Computer users often share and procure resources over the Internet. Unfortunately, the construction philosophy  and design  of today’s global computer network focuses on the use of addresses and the transmission control protocol (TCP) to exchange data and share resources among host machines. Arguing that users care about having content accessible via the Internet and not the locations of the host machines, Jacobson et al. suggest content-centric networking (CCN) for content-based packet transmission.
CCN consists of two types of packets. The customer uses an interest packet to request a resource from any reachable interface on the Internet. Any node that receives the request and has data that fulfills the query can reply with a data packet. CCN uses content names to connect interest and data packets, which enables multiple nodes to share broadcasts of identical content over a transmission medium. CCN looks up the name of each arriving packet at a node and performs the appropriate action. As the authors explain, “the core CCN packet forwarding engine has three main data structures”: a list of outgoing nodes supports the querying of multiple data sources in parallel; a buffer memory of the arriving data packets exploits the probability of data sharing, which reduces downstream delay and the demand for upstream bandwidth; and a table tracks the interests dispatched upstream toward content sources to enable the return of data downstream to requesting nodes. CCN maintains local communication and a flow balance of packets at each hop.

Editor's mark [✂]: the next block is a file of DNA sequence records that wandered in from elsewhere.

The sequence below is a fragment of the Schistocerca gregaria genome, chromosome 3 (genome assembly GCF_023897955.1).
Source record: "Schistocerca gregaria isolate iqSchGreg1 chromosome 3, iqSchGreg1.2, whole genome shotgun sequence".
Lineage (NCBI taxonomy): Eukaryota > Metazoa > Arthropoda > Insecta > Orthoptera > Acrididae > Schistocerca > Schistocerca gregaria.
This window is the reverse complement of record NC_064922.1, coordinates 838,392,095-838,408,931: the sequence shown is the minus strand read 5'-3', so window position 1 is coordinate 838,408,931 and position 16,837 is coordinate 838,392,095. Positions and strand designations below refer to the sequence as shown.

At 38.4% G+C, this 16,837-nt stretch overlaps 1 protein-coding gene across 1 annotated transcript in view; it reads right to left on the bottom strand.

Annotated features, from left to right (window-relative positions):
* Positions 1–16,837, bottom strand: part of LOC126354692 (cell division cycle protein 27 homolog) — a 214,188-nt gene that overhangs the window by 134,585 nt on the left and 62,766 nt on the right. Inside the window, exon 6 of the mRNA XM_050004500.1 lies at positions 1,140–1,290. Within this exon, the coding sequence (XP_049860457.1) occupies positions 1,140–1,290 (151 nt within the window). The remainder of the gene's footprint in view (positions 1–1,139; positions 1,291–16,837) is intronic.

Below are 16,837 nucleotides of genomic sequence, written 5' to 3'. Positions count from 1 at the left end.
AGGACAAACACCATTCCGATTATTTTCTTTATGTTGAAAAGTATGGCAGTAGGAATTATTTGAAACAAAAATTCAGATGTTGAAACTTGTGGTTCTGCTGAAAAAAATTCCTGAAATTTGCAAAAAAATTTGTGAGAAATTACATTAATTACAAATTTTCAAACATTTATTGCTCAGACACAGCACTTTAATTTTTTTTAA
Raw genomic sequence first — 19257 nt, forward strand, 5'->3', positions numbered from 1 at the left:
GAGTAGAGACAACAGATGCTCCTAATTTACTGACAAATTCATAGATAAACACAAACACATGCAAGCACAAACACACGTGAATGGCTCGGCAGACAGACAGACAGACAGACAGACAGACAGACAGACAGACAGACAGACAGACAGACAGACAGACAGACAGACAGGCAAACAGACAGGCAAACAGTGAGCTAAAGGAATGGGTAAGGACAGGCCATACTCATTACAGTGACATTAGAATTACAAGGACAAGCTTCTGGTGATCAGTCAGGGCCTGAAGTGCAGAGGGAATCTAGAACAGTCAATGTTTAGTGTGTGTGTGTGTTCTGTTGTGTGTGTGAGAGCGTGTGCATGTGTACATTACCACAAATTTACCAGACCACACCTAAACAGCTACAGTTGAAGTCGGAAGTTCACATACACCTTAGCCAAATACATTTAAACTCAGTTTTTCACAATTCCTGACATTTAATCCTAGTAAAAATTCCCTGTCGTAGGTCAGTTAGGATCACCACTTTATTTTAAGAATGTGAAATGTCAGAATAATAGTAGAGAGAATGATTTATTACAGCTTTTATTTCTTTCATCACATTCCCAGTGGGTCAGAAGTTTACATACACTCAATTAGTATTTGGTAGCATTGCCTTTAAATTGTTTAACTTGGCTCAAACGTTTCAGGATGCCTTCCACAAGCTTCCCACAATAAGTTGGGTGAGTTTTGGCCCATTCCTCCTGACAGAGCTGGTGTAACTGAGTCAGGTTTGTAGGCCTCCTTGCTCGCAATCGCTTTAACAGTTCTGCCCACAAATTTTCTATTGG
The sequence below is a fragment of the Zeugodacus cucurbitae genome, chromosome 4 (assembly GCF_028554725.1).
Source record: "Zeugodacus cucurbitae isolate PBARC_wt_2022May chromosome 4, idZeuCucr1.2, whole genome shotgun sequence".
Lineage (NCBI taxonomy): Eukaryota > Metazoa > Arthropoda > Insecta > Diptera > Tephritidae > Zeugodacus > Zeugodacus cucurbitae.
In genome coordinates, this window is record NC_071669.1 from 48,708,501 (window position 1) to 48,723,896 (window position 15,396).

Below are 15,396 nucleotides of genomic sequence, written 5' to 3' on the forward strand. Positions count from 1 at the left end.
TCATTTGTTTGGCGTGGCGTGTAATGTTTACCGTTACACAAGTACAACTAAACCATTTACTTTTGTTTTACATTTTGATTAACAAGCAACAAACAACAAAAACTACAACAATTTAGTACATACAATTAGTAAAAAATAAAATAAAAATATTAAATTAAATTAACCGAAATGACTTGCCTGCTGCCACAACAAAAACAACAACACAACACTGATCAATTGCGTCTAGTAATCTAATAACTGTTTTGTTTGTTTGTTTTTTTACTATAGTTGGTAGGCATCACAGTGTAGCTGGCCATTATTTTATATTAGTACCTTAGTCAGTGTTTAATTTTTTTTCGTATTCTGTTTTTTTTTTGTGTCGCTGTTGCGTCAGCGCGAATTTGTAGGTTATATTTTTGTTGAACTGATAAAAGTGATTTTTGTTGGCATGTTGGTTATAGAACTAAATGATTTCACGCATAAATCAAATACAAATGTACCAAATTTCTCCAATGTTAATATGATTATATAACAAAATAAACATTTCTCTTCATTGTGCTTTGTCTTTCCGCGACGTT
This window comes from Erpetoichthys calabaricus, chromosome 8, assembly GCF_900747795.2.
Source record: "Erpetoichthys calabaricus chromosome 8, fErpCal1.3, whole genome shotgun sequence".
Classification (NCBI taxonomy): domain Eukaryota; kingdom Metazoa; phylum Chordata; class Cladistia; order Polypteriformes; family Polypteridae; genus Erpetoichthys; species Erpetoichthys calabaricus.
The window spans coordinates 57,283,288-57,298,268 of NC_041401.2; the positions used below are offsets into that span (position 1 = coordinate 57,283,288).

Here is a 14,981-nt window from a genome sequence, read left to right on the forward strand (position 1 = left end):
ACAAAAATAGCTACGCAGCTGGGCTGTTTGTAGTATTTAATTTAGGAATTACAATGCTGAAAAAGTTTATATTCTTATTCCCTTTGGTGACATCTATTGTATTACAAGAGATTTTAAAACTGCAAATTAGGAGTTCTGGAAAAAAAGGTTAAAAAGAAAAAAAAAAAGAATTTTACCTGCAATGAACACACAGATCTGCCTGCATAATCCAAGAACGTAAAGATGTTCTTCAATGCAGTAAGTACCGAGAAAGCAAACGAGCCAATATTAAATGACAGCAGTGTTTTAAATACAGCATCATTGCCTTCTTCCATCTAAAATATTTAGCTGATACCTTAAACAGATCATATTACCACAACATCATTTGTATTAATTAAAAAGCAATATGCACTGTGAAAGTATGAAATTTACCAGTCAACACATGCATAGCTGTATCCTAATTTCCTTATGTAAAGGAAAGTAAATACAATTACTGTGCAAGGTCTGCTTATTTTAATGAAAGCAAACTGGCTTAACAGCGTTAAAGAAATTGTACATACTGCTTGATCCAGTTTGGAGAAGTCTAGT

The authors discuss the implementation of and performance results from a prototype CCN system. The prototype system’s data transfer efficiency was analogous to that of TCP. It remained constantly effective in distributing multiple copies of a large data file over a network. Voice over Internet protocol (VoIP) on top of the prototype system showed no packet lost due to link connection failures.
The CCN paradigm represents a remarkable call for a shift away from the traditional TCP/IP. CCN is different from the traditional IP in its optimal strategic choice among alternative multiple connections in the dynamic Internet environment. The authors cleverly design a content-based security system to replace the IP network stack. The system offers the protection of and trust in the content for retrieval over the Internet. In the model, private content can be encrypted and all content is digitally signed. Moreover, all routing and policy information can be authenticated to help combat network attacks such as spoofing, flooding, and tampering. With today’s ever-increasing activities over social Web sites, the content distribution effectiveness of CCN is valuable.